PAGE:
As Northern Ireland Riots, Leaders Call for Peace


Over 55 police officers have been injured in Northern Ireland after several nights of serious violence and unrest in Belfast and surrounding areas. On Thursday, the Northern Irish government of Belfast was convening for an emergency meeting on what to do about the violence. On Wednesday evening into Thursday morning, rioters hijacked a bus and set it on fire before lobbing gasoline bombs at police.

The scenes of unrest drew swift condemnation from UK Prime Minister Boris Johnson. According to Northern Ireland Assistant Chief Constable Jonathan Roberts, “crowds … were committing serious criminal offenses, both attacking police and attacking each other.”

This all took place as rioters hurled fireworks and other explosives over a “peace wall” erected by police. Johnson called on the protestors to cease the violence, noting “the way to resolve differences is through dialogue, not violence or criminality.”

Reasons for Violence

The violence in Northern Ireland is largely a response to worsening relations between the UK and Northern Ireland following the trade rules implemented in the aftermath of Brexit. Many Irish scholars predicted that this sectarian violence would once again grip the region, reminding many in the UK of the Time of Troubles that had only recently simmered down after decades of Irish insurgency.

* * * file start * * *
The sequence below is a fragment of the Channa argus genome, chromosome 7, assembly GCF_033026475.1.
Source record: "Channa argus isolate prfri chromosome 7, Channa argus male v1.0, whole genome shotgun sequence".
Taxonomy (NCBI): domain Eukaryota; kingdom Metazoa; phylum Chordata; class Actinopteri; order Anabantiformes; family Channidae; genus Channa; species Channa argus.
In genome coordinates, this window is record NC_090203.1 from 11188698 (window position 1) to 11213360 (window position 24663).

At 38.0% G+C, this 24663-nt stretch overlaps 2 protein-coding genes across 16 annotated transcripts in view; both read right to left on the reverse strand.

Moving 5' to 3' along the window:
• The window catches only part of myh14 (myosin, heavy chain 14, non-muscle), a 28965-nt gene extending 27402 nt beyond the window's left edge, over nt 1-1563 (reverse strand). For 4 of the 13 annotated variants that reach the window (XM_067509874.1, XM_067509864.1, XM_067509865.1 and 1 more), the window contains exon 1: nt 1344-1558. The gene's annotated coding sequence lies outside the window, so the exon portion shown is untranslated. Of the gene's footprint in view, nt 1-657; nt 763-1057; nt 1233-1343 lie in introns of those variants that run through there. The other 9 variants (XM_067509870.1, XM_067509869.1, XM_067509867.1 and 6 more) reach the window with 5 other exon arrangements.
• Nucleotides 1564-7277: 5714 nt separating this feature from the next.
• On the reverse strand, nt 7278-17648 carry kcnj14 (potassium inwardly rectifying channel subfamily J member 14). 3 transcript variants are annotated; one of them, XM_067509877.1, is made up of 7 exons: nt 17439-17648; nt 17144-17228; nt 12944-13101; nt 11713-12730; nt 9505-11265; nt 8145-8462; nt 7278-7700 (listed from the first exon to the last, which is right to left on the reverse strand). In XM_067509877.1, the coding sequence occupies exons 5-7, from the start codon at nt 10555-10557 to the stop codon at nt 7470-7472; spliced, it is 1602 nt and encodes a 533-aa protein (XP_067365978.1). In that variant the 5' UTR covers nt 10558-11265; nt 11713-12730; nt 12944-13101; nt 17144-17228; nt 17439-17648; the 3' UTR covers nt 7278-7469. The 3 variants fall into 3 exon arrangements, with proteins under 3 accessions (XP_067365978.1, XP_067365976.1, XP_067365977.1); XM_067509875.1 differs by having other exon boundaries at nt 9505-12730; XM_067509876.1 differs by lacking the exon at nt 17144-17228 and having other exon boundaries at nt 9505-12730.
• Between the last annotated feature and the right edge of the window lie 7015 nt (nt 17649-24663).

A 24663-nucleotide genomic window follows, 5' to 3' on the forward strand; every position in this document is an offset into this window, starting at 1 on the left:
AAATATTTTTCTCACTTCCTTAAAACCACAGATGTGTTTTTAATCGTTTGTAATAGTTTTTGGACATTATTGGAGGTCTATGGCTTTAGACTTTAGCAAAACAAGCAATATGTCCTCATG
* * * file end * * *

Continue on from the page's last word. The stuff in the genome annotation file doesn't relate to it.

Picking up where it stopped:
The violence has been concentrated primarily in pro-British parts of Northern Ireland, with protesters venting their frustrations against the UK government. Many of the rioters have been incensed by recent tensions in the Irish government between Catholic and Protestant political groups. However, customs and border checks have been the main driving force behind the violence.

Outlawed Paramilitary Groups

Illegal paramilitary groups, like the IRA and its various spin-off militias, have been accused of masterminding the recent violence. Irish authorities have accused these groups of teaching youths how to cause this mayhem, and then whipping them into a frenzy before setting them loose on the public. Assistant Chief Constable Roberts noted “We saw young people participating in serious disorder and committing serious criminal offenses, and they were supported and encouraged, and the actions were orchestrated by adults at certain times.”

The violence has largely centered on customs and border checks levied against items passing from Northern Ireland to other parts of the UK. This was put in place to allow Northern Ireland to not have a hard border with Ireland, continuing the peace assurances of the 1998 Good Friday accord that largely brought the Troubles to a close.